After my holidays, my first visit was to the National Institute of Agricultural Botany (NIAB-TAG), where I enjoyed seeing the many recent developments in all phases of the ‘pipeline’ from some comparatively basic research on optimizing genetic transformation in wheat to some very applied work involving varietal testing and an innovation farm showcasing various activities. As the UK’s largest grain crop, wheat is an important target (including for genomics-driven breeding), and NIAB was studying a great many varieties.

Not least since the paper of Meuwissen and colleagues in 2001, it has been recognized that breeding strategies are likely to work better when one has knowledge of as much as possible of the genotype as well as of the phenotype, although the difficulty lies more in the optimization of the genotype-phenotype mapping. Genome sequences continue to be released apace (e.g. that for an apple variety), and the opportunities afforded by the upcoming genome sequencing of wheat – see last week’s blog – are truly enormous. 

Agriculture, like food security, is global, and a couple of very interesting articles I read this week pertain. The first – “the miracle of the cerrado” – charted how Brazil went from being a net agricultural importer to being now a massive exporter, a transition based in large part on exploiting the best science available, led by Embrapa. The article gives many examples of how this was done, including the breeding of a grass from an African source into a variety yielding 20-25 t.ha-1. This agricultural expansion was done not at the expense of any tropical rainforest but by improving savannah (the cerrado of the article’s title) in the southern and eastern parts of the country, and there is still much more to be achieved there. Breeding also produced soybeans varieties that would grow in tropical rather than the usual more temperate climates (so one wonders then whether one might not be able to breed soybeans suited to UK agriculture).

China is another major agricultural country, and another article surveys what potential impacts climate change might bring to Chinese agriculture and water resources. Despite very large uncertainties, a general conclusion is that there will be both losses and gains; they may well offset each other overall, but they are potentially so large we do not yet know.

Readers of this blog will be aware that I have become extremely interested in the use of very-deep-rooting plants in agriculture (and agro-ecology), and thus I much enjoyed reading the monumental Wurzelatlas (atlas of roots, but the book is in German) illustrating the enormous range and diversity of root morphology in existing crop plants. One recent paper indicates the large carbon sequestration/storage capacity of rangelands, more than 100t.ha-1 when soil depths of 2-3m are included. We still know rather little about many of signals involved in root extension, and a new paper describes the involvement (in Arabidopsis) of novel sulphated peptides. Note that the soil atlas of Europe can be downloaded as individual pages (a 4 Mb pdf file of the UK is here) or sections (or as a thumping 414Mb file for the whole thing),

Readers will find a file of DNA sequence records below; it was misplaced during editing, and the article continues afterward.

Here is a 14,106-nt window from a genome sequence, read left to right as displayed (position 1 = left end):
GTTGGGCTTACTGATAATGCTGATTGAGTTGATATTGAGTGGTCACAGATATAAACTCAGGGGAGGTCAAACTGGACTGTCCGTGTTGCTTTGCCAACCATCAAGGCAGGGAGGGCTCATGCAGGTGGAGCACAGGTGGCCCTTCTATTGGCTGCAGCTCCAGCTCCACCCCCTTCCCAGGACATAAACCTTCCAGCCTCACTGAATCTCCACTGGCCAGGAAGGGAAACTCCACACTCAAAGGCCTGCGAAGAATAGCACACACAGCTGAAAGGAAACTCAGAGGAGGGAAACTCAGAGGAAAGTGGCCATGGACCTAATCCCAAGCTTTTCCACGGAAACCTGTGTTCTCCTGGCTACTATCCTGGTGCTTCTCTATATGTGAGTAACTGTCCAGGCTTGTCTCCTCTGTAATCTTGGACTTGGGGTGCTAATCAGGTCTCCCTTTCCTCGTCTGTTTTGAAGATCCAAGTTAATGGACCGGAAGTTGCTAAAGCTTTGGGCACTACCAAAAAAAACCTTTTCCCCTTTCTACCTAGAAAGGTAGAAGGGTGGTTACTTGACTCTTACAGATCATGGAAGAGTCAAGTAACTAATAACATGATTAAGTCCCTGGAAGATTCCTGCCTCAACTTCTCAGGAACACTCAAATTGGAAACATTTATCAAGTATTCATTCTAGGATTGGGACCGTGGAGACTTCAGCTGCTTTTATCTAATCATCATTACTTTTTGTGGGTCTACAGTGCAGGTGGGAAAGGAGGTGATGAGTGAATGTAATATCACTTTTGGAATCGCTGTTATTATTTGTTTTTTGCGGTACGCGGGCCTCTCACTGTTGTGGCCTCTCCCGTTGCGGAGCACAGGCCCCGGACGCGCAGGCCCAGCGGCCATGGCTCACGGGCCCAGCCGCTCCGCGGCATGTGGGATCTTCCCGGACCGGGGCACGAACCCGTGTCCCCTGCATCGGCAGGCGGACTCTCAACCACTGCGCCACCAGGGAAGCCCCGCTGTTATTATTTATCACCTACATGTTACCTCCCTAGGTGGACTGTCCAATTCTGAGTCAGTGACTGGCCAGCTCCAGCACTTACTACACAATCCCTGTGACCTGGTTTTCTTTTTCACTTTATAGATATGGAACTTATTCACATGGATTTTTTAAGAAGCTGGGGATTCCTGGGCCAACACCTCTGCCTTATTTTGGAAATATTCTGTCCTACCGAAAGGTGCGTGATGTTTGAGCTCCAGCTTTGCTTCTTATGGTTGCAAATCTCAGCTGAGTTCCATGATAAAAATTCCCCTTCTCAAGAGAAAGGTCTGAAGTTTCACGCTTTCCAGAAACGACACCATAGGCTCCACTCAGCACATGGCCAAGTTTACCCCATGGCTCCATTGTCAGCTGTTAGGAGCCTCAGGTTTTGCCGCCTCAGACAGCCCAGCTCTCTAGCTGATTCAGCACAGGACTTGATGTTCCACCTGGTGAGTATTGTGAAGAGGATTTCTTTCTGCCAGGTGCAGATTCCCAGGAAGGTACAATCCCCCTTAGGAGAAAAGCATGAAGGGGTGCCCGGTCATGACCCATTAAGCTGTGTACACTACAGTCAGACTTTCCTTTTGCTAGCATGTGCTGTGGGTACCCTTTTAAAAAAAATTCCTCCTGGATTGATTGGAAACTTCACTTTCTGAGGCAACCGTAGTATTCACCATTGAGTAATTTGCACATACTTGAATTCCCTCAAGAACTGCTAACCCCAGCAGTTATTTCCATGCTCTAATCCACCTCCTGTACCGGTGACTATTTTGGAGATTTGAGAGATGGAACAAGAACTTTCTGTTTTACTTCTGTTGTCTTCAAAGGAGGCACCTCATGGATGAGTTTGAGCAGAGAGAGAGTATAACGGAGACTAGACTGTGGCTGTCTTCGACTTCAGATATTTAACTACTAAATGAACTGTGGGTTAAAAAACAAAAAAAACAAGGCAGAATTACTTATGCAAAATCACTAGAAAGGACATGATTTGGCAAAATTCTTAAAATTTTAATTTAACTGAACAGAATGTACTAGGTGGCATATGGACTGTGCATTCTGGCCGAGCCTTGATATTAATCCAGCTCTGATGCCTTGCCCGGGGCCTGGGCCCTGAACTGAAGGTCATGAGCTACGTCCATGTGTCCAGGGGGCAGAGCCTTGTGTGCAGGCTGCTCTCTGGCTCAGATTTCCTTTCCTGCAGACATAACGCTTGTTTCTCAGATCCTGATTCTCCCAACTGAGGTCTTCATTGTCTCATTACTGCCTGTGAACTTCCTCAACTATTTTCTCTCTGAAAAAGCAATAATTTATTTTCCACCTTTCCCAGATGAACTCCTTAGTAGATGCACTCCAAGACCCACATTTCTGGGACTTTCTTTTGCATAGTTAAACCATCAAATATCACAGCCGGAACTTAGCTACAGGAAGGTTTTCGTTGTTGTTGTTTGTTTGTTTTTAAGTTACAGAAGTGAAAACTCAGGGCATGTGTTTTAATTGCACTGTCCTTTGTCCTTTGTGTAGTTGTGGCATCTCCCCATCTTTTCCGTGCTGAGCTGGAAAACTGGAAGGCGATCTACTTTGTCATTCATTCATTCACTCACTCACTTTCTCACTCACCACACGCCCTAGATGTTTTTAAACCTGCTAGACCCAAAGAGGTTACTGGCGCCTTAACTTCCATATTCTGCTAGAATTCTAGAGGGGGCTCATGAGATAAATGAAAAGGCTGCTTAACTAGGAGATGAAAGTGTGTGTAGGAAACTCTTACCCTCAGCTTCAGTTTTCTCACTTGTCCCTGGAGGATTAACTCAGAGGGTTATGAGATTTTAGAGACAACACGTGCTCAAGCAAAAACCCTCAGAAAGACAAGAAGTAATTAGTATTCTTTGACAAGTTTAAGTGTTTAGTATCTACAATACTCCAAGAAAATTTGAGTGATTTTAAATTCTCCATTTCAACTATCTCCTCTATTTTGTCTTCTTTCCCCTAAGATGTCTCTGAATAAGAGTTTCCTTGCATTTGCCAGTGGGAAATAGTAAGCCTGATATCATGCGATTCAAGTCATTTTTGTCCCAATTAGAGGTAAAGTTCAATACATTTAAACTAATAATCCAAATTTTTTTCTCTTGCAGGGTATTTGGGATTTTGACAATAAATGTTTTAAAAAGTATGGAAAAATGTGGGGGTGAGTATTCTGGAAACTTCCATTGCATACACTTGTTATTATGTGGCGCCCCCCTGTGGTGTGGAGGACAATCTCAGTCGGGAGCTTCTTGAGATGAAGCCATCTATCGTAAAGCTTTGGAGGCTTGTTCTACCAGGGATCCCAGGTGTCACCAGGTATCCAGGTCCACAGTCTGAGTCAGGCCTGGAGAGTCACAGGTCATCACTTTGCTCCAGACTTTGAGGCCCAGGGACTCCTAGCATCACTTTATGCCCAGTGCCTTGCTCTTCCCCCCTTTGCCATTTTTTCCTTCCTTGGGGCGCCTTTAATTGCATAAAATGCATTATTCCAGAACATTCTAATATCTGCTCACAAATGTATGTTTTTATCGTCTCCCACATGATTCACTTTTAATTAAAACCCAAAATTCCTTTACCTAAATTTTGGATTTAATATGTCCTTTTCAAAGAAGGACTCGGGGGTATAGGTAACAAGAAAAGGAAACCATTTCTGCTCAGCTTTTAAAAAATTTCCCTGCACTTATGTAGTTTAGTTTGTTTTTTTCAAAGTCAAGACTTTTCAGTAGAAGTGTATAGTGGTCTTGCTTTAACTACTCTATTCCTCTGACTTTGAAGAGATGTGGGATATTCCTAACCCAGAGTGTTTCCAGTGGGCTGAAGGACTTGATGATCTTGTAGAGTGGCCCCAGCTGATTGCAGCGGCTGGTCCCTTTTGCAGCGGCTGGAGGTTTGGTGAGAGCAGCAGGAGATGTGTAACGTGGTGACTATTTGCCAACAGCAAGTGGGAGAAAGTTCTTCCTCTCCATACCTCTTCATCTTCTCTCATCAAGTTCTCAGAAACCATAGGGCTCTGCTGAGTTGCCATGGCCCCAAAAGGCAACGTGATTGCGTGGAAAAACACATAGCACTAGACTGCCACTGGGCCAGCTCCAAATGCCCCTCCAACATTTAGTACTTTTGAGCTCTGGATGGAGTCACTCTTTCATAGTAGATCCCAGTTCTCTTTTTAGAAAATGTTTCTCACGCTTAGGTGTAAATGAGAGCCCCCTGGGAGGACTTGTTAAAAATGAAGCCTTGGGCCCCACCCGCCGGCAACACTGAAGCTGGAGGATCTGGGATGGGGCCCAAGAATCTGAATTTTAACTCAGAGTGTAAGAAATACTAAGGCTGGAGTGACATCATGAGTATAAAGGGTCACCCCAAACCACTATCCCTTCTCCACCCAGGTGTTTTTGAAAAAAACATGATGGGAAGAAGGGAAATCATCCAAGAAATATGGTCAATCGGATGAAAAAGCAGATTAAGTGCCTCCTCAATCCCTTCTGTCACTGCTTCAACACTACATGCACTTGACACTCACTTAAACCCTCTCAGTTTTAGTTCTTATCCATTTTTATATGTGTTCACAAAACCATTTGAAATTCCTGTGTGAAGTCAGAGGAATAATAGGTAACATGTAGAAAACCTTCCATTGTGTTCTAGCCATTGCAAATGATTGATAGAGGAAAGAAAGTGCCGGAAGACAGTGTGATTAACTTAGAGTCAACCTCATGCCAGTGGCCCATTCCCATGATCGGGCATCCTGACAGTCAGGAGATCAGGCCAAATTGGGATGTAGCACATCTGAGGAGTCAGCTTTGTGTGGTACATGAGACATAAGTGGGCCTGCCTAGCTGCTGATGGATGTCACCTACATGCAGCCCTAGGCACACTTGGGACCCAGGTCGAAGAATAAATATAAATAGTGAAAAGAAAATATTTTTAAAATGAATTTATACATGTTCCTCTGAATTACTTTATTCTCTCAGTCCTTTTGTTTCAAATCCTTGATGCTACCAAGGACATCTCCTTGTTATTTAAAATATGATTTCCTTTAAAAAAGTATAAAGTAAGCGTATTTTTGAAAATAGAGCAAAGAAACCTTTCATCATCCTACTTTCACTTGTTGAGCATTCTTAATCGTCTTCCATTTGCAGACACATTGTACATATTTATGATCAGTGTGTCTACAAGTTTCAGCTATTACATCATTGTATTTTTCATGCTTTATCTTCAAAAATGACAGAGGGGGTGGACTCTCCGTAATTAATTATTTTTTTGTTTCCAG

Zoonoses continue to attract our interest, with two contrasting issues in pigs under discussion, the first a recognition of the transfer of a (fortunately not very virulent) strain of MRSA ‘from pigs to people’, the second an encouraging approach, involving priming with a DNA vaccine, to the production of broad-target-range vaccines against H1N1 ‘swine’ flu. To understand how big some disasters really are or have been, the BBC Dimensions site makes compelling viewing.

As well as natural evolution and natural or directed breeding, it is possible to study evolution in the laboratory, and in a new paper a number of aptamers – nucleic acid sequences that can bind target molecules – were found that evolved, from very different starting points, to ones containing the same motif, a clear example of convergent evolution.

Staying on the evolutionary theme, another interesting paper discussed altruistic intercellular signaling and kin selection in bacteria, something that I have had an interest in for quite some time.

Biological and computational resources remain an important part of our portfolio, and we have just launched the next round of applications to our Bioinformatics and Biological Resources fund.

Finally, on the domestic agricultural (or rather horticultural) front, the autumn glut of veg leads one to note, as Shakespeare nearly said, “when courgettes come, they come not single spies but in battalions”.

Related posts (based on tags and chronology):